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"One of our most versatile and gripping science writers." John Carey - The Sunday Times

Patterns

Patterns in Nature: Why the Natural World Looks the Way It Does

University of Chicago Press, April 2016

Although at first glance the natural world may appear overwhelming in its diversity and complexity, there are regularities running through it, from the hexagons of a honeycomb to the spirals of a seashell and the branching veins of a leaf. Revealing the order at the foundation of the seemingly chaotic natural world, Patterns in Nature explores not only the math and science but also the beauty and artistry behind nature’s awe-inspiring designs.

Unlike the patterns we create in technology, architecture, and art, natural patterns are formed spontaneously from the forces that act in the physical world. Very often the same types of pattern and form – spirals, stripes, branches, and fractals, say—recur in places that seem to have nothing in common, as when the markings of a zebra mimic the ripples in windblown sand. That’s because, as Patterns in Nature shows, at the most basic level these patterns can often be described using the same mathematical and physical principles: there is a surprising underlying unity in the kaleidoscope of the natural world. Richly illustrated with 250 color photographs and anchored by accessible and insightful chapters, Patterns in Nature reveals the organization at work in vast and ancient forests, powerful rivers, massing clouds, and coastlines carved out by the sea.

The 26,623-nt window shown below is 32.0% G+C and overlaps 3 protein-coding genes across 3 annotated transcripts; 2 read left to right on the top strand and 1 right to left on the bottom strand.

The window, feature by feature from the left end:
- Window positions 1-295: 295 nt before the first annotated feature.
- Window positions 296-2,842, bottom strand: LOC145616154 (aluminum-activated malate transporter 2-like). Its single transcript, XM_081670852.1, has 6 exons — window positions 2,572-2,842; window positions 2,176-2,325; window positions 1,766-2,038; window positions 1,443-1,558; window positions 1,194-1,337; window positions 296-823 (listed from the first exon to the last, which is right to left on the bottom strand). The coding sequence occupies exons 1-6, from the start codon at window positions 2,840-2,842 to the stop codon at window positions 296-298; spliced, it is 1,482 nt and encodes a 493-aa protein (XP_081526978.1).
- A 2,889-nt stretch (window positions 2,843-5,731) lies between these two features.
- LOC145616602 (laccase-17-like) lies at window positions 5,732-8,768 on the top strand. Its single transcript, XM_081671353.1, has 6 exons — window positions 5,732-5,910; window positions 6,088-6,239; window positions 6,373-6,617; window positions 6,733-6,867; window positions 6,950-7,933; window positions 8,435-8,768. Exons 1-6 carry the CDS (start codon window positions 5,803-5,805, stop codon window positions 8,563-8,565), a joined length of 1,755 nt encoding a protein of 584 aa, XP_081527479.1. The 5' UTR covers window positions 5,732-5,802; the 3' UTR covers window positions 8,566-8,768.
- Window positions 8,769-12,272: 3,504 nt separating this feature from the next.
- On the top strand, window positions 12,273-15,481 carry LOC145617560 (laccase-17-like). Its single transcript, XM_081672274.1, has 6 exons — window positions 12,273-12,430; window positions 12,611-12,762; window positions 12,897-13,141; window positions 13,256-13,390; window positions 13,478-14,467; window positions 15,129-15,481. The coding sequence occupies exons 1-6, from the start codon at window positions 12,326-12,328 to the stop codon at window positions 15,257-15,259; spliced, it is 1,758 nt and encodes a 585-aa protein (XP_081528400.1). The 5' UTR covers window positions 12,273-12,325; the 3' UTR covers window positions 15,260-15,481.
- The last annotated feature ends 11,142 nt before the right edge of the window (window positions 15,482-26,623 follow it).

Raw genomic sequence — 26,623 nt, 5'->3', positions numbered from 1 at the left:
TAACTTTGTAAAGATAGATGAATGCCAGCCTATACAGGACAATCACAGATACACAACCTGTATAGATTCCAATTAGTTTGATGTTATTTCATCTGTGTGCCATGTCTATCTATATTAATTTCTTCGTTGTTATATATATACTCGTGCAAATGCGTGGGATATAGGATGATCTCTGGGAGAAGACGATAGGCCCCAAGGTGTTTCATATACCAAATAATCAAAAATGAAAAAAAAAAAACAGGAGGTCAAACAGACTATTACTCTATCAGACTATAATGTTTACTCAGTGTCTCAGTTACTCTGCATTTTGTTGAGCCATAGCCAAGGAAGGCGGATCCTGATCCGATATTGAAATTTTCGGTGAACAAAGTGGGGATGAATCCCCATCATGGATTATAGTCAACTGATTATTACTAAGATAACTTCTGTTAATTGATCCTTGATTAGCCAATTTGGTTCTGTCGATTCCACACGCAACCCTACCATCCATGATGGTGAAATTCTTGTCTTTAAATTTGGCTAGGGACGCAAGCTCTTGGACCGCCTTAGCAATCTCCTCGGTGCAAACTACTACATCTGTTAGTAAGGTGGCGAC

By exploring similarities such as those between a snail shell and the swirling stars of a galaxy, or the branches of a tree and those of a river network, this spectacular visual tour conveys the wonder, beauty, and richness of natural pattern formation.

For a preview of images, see here. For a preview of text, see here.

 

Philip Ball is a writer. Most of his books are concerned with science in some form or another: its history, its interactions with the arts and society, its achievements, delights and detours. He is a regular columnist for several magazines and an occasional radio presenter and broadcaster. He was an editor of Nature for many years, and long ago, a chemist and physicist of sorts.



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